Having successfully encountered the reef at depth, all efforts were now concentrated on driving along it, both northward and southward, in the expectation that pockets of richer, payable ore would be located. In 1907 the labour force was increased to twelve men, on average, and good progress was made. The shaft had also been renovated, and the bucket originally used for access and raising ore was replaced with cages. Unfortunately, initial assays of the quartz proved disappointing, and as tunnelling continued the inflow of water began to cause problems.

Northern headland at Waihi Beach, circa 1905-10

An incidental view of the northern headland at Waihi Beach, circa 1905-10, showing the Waihi Beach Goldmining Company's shaft headframe and associated powerhouse with its twin chimney stacks. The nearby hut (directly above the figures) may have served as a blacksmith's workshop and assay house.

Sinking on the Treasure Island Reef
Ohinemuri Regional History Journal 43, September 1999
Northern headland at Waihi Beach, circa 1905-10

By 1908 work had slowed, although by then the main drive along the reef had been extended southward for 47 metres and northward for a distance of 231 metres from the crosscut. The reef averaged one metre in width, and assays indicated gold-silver values equivalent to about £2.14s per ton, which were encouraging. As tunnelling continued northward, however, another large reef was intersected, resulting in a sudden inflow of water and the suspension of operations until a larger pump could be installed.

A new 90 h.p. boiler was installed in 1909, and a vertical sinking pump was expected to arrive early the following year. But the company was unable to successfully dewater the mine, and all operations ceased in January 1910. To this date the company had expended £12,700 on opening up the mine, without achieving any production.

Altogether, 1017 feet (310 metres) of driving (or drifting as it was also termed) was carried out on the Treasure Island Reef, north and south of the crosscut from the shaft. The reef was sampled every five feet, and although some reasonable gold-silver values were obtained, equivalent to £3.4s per ton, the average value of 287 samples taken was only 13 shillings per ton. For such a return mining would not have proved economic, especially considering the difficulty in extracting the ore, and the high cost of pumping and transportation of coal for the boilers.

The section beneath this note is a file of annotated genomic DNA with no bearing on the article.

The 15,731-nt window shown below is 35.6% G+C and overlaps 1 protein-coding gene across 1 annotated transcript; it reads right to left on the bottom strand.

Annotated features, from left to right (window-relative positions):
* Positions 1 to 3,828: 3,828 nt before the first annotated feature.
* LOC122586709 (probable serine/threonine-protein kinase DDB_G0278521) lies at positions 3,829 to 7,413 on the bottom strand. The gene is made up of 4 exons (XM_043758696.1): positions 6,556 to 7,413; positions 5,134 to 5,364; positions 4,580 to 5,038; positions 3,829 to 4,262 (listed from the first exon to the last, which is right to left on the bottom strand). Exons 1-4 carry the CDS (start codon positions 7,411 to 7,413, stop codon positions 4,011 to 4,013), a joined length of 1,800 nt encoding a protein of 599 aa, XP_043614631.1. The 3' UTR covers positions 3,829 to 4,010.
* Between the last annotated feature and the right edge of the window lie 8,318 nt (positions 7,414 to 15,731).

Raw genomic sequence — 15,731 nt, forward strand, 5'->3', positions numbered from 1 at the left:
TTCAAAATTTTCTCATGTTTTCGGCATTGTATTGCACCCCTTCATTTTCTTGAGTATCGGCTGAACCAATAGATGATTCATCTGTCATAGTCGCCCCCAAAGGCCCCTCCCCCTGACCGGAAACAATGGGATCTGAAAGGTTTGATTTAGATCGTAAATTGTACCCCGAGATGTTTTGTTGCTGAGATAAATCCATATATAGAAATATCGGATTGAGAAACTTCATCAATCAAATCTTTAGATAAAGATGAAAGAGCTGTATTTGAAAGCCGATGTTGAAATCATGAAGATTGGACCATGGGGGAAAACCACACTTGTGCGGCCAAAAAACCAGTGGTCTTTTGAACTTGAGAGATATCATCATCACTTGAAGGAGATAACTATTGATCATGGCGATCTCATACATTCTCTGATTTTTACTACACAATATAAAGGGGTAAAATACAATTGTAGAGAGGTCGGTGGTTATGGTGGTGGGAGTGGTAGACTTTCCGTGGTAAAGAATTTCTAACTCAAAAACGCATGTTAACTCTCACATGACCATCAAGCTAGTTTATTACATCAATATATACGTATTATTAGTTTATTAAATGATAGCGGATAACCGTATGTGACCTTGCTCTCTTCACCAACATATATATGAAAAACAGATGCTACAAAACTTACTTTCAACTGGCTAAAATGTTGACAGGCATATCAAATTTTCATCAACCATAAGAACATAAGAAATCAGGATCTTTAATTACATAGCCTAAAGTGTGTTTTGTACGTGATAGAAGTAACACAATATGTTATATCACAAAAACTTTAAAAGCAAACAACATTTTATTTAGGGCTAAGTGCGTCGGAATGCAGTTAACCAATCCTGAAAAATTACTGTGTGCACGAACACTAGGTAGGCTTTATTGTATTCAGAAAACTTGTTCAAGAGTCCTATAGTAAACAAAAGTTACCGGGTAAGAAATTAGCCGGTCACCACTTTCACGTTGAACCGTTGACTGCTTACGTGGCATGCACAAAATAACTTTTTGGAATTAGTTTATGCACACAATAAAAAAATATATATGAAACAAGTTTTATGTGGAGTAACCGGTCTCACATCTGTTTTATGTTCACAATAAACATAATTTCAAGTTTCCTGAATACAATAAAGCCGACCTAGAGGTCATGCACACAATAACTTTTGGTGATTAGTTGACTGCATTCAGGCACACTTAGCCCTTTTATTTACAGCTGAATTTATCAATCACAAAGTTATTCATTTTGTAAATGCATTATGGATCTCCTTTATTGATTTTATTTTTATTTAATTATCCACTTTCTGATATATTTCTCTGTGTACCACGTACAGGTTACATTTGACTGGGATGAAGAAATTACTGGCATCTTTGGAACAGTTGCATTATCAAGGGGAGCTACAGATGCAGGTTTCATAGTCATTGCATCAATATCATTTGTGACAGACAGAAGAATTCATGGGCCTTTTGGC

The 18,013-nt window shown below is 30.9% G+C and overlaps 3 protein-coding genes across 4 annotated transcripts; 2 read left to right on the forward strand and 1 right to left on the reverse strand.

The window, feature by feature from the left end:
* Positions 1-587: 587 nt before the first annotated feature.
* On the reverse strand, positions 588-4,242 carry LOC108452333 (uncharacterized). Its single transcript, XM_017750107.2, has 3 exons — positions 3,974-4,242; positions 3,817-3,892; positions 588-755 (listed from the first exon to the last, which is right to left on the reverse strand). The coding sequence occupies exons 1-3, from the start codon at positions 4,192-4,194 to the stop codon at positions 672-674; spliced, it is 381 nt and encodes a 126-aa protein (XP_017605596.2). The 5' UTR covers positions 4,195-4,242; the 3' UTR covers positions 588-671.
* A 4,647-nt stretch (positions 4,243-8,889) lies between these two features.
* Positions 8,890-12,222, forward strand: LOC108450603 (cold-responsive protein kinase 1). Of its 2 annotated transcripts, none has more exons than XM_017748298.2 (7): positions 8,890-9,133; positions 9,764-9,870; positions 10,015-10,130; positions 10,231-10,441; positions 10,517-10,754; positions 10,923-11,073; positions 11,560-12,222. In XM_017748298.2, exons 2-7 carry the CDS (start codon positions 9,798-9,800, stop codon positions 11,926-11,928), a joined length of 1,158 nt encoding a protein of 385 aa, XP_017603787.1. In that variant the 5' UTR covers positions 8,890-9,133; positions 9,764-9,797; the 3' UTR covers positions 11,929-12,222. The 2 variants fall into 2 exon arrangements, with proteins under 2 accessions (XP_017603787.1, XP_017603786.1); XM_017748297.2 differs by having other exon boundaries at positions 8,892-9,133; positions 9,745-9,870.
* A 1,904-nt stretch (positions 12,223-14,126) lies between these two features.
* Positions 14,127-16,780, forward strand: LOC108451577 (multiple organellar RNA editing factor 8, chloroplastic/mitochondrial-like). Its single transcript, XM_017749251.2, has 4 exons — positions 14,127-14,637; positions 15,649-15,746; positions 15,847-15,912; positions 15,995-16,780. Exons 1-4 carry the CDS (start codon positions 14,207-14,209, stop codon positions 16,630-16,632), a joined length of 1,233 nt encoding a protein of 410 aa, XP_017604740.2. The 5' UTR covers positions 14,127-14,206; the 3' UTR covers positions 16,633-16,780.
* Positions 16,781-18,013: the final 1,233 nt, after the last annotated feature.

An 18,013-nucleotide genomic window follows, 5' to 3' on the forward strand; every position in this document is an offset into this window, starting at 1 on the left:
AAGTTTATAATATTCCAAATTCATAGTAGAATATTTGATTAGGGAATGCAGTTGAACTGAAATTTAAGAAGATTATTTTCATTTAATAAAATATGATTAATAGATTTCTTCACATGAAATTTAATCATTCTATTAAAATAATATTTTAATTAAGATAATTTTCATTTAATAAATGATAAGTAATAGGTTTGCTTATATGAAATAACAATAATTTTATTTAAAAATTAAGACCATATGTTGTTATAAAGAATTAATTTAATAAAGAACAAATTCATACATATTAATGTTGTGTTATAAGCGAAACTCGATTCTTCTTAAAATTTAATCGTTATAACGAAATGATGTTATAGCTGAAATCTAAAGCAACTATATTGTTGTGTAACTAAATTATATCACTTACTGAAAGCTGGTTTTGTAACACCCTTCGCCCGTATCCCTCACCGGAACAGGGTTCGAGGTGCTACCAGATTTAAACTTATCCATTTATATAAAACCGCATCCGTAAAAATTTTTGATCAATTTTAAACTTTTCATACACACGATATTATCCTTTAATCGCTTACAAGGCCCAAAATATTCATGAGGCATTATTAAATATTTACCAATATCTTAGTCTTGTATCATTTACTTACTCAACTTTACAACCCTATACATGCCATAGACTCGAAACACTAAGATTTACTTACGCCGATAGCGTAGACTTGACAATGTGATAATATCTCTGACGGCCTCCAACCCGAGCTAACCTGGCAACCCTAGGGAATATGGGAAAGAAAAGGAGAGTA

Apparently only one life was lost during the mining operation - that of Joseph Foster, who fell down the shaft on 7 July 1909.

Entrance to the main adit at Oukori Bay, July 1996

Entrance to the main adit at Oukori Bay, July 1996. The adit, which extends for about 110 metres along an east-west trending quartz vein, was probably opened up between 1894 and 1902. Photo: Lloyd Homer.

Sinking on the Treasure Island Reef
Ohinemuri Regional History Journal 43, September 1999
Entrance to the main adit at Oukori Bay, July 1996

Little evidence now remains of the Waihi Beach Company's attempts at gold mining in the area. All the buildings and machinery have long gone, and the main shaft has been completely filled in. However, the shaft site is still clearly identifiable (from the associated excavation into the hillside), and the old access road, which was paved with pieces of quartz in places, now forms part of the Orokawa Bay walking track. Most of the small prospecting adits along the coastal cliffs are still in reasonably sound condition, particularly those at Oukori Bay.

Entrance to the main adit at Oukori Bay, July 1996. The adit, which extends for about 110 metres along an east-west trending quartz vein, was probably opened up between 1894 and 1902. Photo: Lloyd Homer.

[see also: Discovery of Gold at Waihi Beach in this Journal - E]